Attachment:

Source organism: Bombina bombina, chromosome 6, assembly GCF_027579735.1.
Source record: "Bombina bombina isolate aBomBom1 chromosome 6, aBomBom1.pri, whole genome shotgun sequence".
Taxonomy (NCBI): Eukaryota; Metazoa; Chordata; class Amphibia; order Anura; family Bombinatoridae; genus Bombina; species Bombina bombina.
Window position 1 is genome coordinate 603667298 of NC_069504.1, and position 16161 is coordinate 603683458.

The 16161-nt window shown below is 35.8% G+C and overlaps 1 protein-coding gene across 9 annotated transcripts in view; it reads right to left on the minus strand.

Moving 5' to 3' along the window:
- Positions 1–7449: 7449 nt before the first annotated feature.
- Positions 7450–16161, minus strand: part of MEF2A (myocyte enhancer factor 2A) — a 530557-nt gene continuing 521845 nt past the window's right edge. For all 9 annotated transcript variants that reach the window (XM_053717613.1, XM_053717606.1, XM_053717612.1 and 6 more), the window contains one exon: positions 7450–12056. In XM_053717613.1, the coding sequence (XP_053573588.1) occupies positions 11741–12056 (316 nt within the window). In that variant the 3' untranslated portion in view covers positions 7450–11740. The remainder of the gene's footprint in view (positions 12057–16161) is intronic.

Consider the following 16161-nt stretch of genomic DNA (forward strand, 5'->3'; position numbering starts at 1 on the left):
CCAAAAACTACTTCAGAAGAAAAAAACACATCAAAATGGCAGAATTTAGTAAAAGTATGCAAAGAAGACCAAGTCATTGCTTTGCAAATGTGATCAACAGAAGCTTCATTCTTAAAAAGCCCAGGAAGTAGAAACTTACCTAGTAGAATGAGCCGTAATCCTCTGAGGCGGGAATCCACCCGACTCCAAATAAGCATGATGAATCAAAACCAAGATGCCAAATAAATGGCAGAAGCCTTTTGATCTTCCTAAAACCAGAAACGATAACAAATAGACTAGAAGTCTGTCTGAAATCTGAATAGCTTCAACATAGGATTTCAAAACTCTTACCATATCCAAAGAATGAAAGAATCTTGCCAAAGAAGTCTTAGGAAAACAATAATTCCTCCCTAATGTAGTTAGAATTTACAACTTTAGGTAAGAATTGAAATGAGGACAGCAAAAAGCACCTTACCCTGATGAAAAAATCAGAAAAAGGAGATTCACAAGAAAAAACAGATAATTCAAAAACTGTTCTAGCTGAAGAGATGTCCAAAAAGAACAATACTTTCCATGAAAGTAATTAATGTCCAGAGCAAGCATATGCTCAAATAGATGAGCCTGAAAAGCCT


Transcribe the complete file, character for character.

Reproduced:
Source organism: Bombina bombina, chromosome 6, assembly GCF_027579735.1.
Source record: "Bombina bombina isolate aBomBom1 chromosome 6, aBomBom1.pri, whole genome shotgun sequence".
Taxonomy (NCBI): Eukaryota; Metazoa; Chordata; class Amphibia; order Anura; family Bombinatoridae; genus Bombina; species Bombina bombina.
Window position 1 is genome coordinate 603667298 of NC_069504.1, and position 16161 is coordinate 603683458.

The 16161-nt window shown below is 35.8% G+C and overlaps 1 protein-coding gene across 9 annotated transcripts in view; it reads right to left on the minus strand.

Moving 5' to 3' along the window:
- Positions 1–7449: 7449 nt before the first annotated feature.
- Positions 7450–16161, minus strand: part of MEF2A (myocyte enhancer factor 2A) — a 530557-nt gene continuing 521845 nt past the window's right edge. For all 9 annotated transcript variants that reach the window (XM_053717613.1, XM_053717606.1, XM_053717612.1 and 6 more), the window contains one exon: positions 7450–12056. In XM_053717613.1, the coding sequence (XP_053573588.1) occupies positions 11741–12056 (316 nt within the window). In that variant the 3' untranslated portion in view covers positions 7450–11740. The remainder of the gene's footprint in view (positions 12057–16161) is intronic.

Consider the following 16161-nt stretch of genomic DNA (forward strand, 5'->3'; position numbering starts at 1 on the left):
CCAAAAACTACTTCAGAAGAAAAAAACACATCAAAATGGCAGAATTTAGTAAAAGTATGCAAAGAAGACCAAGTCATTGCTTTGCAAATGTGATCAACAGAAGCTTCATTCTTAAAAAGCCCAGGAAGTAGAAACTTACCTAGTAGAATGAGCCGTAATCCTCTGAGGCGGGAATCCACCCGACTCCAAATAAGCATGATGAATCAAAACCAAGATGCCAAATAAATGGCAGAAGCCTTTTGATCTTCCTAAAACCAGAAACGATAACAAATAGACTAGAAGTCTGTCTGAAATCTGAATAGCTTCAACATAGGATTTCAAAACTCTTACCATATCCAAAGAATGAAAGAATCTTGCCAAAGAAGTCTTAGGAAAACAATAATTCCTCCCTAATGTAGTTAGAATTTACAACTTTAGGTAAGAATTGAAATGAGGACAGCAAAAAGCACCTTACCCTGATGAAAAAATCAGAAAAAGGAGATTCACAAGAAAAAACAGATAATTCAAAAACTGTTCTAGCTGAAGAGATGTCCAAAAAGAACAATACTTTCCATGAAAGTAATTAATGTCCAGAGCAAGCATATGCTCAAATAGATGAGCCTGAAAAGCCT